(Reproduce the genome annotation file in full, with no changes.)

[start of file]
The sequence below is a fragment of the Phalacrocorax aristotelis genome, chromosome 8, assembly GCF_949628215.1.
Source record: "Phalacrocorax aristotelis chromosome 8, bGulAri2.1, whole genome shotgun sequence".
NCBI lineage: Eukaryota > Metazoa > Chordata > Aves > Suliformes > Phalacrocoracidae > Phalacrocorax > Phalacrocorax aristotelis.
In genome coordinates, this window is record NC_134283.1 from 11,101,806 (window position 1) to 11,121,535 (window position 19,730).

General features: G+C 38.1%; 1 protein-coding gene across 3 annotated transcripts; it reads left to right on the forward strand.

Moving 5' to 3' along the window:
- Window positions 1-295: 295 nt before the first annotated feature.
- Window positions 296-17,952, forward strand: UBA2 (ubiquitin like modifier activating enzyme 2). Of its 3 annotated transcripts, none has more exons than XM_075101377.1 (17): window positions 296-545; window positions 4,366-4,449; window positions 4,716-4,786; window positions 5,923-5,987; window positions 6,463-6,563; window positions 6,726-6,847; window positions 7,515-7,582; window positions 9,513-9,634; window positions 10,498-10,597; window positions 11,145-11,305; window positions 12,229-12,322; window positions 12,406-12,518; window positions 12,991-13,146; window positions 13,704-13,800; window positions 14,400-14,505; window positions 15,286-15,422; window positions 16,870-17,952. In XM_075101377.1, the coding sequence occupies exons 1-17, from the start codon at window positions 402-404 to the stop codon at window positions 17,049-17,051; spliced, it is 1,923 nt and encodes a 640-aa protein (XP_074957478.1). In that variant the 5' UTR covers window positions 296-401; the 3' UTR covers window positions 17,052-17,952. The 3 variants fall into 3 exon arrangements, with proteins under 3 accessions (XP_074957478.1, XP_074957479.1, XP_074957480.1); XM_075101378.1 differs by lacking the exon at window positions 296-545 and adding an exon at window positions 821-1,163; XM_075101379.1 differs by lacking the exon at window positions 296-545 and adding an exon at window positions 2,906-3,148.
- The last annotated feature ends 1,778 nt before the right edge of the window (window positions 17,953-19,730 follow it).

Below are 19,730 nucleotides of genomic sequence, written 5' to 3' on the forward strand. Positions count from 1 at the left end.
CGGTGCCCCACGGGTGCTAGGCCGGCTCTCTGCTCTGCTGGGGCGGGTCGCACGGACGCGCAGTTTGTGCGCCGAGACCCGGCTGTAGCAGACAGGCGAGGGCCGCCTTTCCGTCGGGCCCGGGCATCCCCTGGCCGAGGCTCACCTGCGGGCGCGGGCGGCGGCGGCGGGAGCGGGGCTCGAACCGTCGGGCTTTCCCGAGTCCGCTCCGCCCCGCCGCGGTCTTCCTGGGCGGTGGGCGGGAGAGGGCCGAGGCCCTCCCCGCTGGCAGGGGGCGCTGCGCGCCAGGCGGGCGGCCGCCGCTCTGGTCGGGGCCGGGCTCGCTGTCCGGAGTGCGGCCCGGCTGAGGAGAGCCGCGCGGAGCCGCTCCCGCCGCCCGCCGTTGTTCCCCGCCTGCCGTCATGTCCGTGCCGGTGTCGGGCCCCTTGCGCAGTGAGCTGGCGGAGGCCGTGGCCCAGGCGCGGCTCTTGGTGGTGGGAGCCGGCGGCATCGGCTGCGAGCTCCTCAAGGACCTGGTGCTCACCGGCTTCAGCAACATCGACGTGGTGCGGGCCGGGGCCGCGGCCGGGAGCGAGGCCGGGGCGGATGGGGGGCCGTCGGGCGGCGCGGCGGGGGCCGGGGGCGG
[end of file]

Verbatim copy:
The sequence below is a fragment of the Phalacrocorax aristotelis genome, chromosome 8, assembly GCF_949628215.1.
Source record: "Phalacrocorax aristotelis chromosome 8, bGulAri2.1, whole genome shotgun sequence".
NCBI lineage: Eukaryota > Metazoa > Chordata > Aves > Suliformes > Phalacrocoracidae > Phalacrocorax > Phalacrocorax aristotelis.
In genome coordinates, this window is record NC_134283.1 from 11,101,806 (window position 1) to 11,121,535 (window position 19,730).

General features: G+C 38.1%; 1 protein-coding gene across 3 annotated transcripts; it reads left to right on the forward strand.

Moving 5' to 3' along the window:
- Window positions 1-295: 295 nt before the first annotated feature.
- Window positions 296-17,952, forward strand: UBA2 (ubiquitin like modifier activating enzyme 2). Of its 3 annotated transcripts, none has more exons than XM_075101377.1 (17): window positions 296-545; window positions 4,366-4,449; window positions 4,716-4,786; window positions 5,923-5,987; window positions 6,463-6,563; window positions 6,726-6,847; window positions 7,515-7,582; window positions 9,513-9,634; window positions 10,498-10,597; window positions 11,145-11,305; window positions 12,229-12,322; window positions 12,406-12,518; window positions 12,991-13,146; window positions 13,704-13,800; window positions 14,400-14,505; window positions 15,286-15,422; window positions 16,870-17,952. In XM_075101377.1, the coding sequence occupies exons 1-17, from the start codon at window positions 402-404 to the stop codon at window positions 17,049-17,051; spliced, it is 1,923 nt and encodes a 640-aa protein (XP_074957478.1). In that variant the 5' UTR covers window positions 296-401; the 3' UTR covers window positions 17,052-17,952. The 3 variants fall into 3 exon arrangements, with proteins under 3 accessions (XP_074957478.1, XP_074957479.1, XP_074957480.1); XM_075101378.1 differs by lacking the exon at window positions 296-545 and adding an exon at window positions 821-1,163; XM_075101379.1 differs by lacking the exon at window positions 296-545 and adding an exon at window positions 2,906-3,148.
- The last annotated feature ends 1,778 nt before the right edge of the window (window positions 17,953-19,730 follow it).

Below are 19,730 nucleotides of genomic sequence, written 5' to 3' on the forward strand. Positions count from 1 at the left end.
CGGTGCCCCACGGGTGCTAGGCCGGCTCTCTGCTCTGCTGGGGCGGGTCGCACGGACGCGCAGTTTGTGCGCCGAGACCCGGCTGTAGCAGACAGGCGAGGGCCGCCTTTCCGTCGGGCCCGGGCATCCCCTGGCCGAGGCTCACCTGCGGGCGCGGGCGGCGGCGGCGGGAGCGGGGCTCGAACCGTCGGGCTTTCCCGAGTCCGCTCCGCCCCGCCGCGGTCTTCCTGGGCGGTGGGCGGGAGAGGGCCGAGGCCCTCCCCGCTGGCAGGGGGCGCTGCGCGCCAGGCGGGCGGCCGCCGCTCTGGTCGGGGCCGGGCTCGCTGTCCGGAGTGCGGCCCGGCTGAGGAGAGCCGCGCGGAGCCGCTCCCGCCGCCCGCCGTTGTTCCCCGCCTGCCGTCATGTCCGTGCCGGTGTCGGGCCCCTTGCGCAGTGAGCTGGCGGAGGCCGTGGCCCAGGCGCGGCTCTTGGTGGTGGGAGCCGGCGGCATCGGCTGCGAGCTCCTCAAGGACCTGGTGCTCACCGGCTTCAGCAACATCGACGTGGTGCGGGCCGGGGCCGCGGCCGGGAGCGAGGCCGGGGCGGATGGGGGGCCGTCGGGCGGCGCGGCGGGGGCCGGGGGCGG